Place:


Wharton  Cheshire

 

In 1870-72, John Marius Wilson's Imperial Gazetteer of England and Wales described Wharton like this:

WHARTON, a village, a township, and a chapelry in Davenham parish, Cheshire. The village stands near the river Weaver, 1 mile NNW of Winsford r. station, and 2½ WNW of Middlewich; and has a weekly market on Saturday, and fairs on 8 May and 25 Nov. The township includes Winsford, which has a head post-office,‡ designated Winsford, Cheshire. ...


Acres, 1,224. Real property, £17,995. Pop. in 1851, 1,775; in 1861, 2,234. Houses, 453. The increase of pop. arose from extension of the salt trade. The manor belonged to the Bulkeleys; passed to the Robinsons and the Toppings; and belongs now to W. H. Harper, Esq. W. Hall, W. Lodge, Oaklands, and Fallowfield are chief residences. Salt, from brine springs, is manufactured in about 350 pans; rock salt also is obtained at Meadow Bank; and about 384,000 tons of white salt are annually exported. The Weaver is navigable, up to Winsford, for vessels of 120 tons. Flat and boat-building is extensively carried on; and artificial manures, of all kinds, are manufactured.—The chapelry includes Stanthorne township, and was constituted in 1860. Pop., 2,395. Houses, 480. The living is a vicarage in the diocese of Chester. Value, £150.* Patron, the Rector of Davenham. The church was mainly rebuilt in 1849. There are four Methodist chapels and a national school.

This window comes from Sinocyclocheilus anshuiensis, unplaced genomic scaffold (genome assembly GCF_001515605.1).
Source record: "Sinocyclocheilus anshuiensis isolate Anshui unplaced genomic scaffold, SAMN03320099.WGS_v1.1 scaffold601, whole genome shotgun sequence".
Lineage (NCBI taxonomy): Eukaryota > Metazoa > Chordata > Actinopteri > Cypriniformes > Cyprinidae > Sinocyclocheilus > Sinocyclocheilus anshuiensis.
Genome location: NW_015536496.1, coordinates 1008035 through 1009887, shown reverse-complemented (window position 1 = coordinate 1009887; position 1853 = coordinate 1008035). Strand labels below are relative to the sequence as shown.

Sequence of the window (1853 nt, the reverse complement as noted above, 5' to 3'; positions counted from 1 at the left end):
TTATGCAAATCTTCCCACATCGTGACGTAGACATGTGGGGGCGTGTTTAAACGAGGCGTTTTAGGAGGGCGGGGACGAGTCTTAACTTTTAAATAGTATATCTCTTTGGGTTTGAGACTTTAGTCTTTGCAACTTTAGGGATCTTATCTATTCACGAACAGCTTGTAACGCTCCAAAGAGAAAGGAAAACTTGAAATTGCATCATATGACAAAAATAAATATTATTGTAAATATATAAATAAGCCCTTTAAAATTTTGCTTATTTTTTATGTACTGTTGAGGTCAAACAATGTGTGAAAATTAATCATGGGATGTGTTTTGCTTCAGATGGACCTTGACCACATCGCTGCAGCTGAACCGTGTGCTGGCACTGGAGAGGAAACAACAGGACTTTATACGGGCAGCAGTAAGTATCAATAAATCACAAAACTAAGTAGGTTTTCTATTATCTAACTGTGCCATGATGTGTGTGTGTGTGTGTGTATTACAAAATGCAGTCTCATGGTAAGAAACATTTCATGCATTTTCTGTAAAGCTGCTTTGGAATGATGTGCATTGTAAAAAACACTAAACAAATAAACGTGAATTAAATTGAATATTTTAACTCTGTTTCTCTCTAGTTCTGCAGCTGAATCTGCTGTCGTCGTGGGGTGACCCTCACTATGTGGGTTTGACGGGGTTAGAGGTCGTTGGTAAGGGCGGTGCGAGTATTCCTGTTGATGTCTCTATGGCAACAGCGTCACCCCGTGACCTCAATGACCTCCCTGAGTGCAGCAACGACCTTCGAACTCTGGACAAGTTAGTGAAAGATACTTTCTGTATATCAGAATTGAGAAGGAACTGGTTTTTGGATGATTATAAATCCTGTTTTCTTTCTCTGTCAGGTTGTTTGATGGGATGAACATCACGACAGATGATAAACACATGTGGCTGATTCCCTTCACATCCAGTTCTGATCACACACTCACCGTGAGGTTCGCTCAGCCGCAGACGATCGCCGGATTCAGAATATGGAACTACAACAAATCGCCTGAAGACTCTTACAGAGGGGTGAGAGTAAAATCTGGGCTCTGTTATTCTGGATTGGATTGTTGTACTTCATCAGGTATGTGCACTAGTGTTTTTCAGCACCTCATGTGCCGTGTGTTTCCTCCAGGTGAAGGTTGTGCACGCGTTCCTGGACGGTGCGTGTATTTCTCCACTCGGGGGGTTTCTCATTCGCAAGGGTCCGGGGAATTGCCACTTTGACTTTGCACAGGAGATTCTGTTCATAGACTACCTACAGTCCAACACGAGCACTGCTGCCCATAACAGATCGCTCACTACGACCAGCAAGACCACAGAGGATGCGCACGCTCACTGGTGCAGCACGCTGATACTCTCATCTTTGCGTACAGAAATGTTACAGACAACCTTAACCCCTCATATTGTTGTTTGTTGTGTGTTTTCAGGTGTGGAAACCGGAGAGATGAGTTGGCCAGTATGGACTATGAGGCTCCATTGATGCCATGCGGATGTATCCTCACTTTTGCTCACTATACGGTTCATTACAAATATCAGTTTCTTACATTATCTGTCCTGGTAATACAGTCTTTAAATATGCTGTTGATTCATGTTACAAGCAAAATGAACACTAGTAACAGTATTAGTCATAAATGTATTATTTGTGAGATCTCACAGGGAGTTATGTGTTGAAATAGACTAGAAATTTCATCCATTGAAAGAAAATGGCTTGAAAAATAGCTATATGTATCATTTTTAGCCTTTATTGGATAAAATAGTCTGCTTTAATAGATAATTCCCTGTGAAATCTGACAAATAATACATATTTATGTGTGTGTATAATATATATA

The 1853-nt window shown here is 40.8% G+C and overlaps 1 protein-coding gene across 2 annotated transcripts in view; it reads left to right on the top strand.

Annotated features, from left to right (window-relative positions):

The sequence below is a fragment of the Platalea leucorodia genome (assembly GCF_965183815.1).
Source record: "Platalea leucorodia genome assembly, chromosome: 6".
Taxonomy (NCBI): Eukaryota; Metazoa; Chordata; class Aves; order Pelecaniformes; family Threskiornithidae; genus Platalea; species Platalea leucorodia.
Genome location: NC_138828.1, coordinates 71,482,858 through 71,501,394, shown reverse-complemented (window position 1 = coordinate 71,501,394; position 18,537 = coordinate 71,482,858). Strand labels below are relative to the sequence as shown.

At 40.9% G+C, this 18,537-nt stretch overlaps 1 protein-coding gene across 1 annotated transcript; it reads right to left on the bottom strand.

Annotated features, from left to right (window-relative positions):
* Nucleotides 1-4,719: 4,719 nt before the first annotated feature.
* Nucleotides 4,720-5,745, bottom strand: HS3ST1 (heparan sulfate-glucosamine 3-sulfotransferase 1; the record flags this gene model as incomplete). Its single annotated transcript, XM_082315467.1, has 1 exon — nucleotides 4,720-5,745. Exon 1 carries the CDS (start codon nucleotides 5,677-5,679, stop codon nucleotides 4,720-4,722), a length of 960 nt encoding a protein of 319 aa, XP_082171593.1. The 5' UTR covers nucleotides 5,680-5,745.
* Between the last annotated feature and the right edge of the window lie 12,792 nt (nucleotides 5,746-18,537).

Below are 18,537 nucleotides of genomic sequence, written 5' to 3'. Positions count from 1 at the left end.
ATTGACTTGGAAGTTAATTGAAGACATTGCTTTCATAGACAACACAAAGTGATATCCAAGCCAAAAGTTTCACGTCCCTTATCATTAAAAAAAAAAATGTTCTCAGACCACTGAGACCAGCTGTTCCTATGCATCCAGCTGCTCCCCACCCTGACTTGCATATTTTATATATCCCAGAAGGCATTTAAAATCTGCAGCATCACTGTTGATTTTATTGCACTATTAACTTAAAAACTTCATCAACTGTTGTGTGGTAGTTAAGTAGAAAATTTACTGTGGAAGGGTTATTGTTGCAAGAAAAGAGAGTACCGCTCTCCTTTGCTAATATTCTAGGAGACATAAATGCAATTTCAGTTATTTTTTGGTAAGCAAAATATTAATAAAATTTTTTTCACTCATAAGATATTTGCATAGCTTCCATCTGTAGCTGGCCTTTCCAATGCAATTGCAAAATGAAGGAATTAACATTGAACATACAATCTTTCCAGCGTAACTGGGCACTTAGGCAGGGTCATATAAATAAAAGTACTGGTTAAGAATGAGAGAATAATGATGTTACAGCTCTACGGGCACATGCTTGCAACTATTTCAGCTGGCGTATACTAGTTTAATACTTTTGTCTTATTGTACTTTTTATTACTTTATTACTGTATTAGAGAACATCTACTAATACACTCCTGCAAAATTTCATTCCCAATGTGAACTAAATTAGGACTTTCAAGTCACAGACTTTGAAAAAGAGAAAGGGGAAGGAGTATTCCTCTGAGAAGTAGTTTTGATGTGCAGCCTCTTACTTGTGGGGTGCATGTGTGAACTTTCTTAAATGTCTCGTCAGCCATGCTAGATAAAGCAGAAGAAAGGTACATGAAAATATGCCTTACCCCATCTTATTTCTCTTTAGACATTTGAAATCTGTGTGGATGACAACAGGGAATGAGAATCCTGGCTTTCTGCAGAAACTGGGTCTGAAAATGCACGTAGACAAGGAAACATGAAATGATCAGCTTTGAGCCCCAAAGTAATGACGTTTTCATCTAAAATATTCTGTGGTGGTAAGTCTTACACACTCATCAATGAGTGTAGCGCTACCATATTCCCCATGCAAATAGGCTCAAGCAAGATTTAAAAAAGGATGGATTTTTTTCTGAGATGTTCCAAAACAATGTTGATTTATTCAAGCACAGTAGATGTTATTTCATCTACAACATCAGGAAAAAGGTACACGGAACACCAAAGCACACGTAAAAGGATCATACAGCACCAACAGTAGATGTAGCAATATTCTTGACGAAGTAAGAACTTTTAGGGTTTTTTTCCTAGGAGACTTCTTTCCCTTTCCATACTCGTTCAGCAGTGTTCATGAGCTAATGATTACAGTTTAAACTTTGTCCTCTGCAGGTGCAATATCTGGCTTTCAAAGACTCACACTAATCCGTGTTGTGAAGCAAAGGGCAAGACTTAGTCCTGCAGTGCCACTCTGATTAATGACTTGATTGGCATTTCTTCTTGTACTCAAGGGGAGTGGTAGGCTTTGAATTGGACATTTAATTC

Wharton through time

Wharton is now part of Vale Royal district. Click here for graphs and data of how Vale Royal has changed over two centuries. For statistics about Wharton itself, go to Units and Statistics.

How to reference this page:

GB Historical GIS / University of Portsmouth, History of Wharton, in Vale Royal and Cheshire | Map and description, A Vision of Britain through Time.

URL: http://www.visionofbritain.org.uk/place/6058

Date accessed: 19th April 2019


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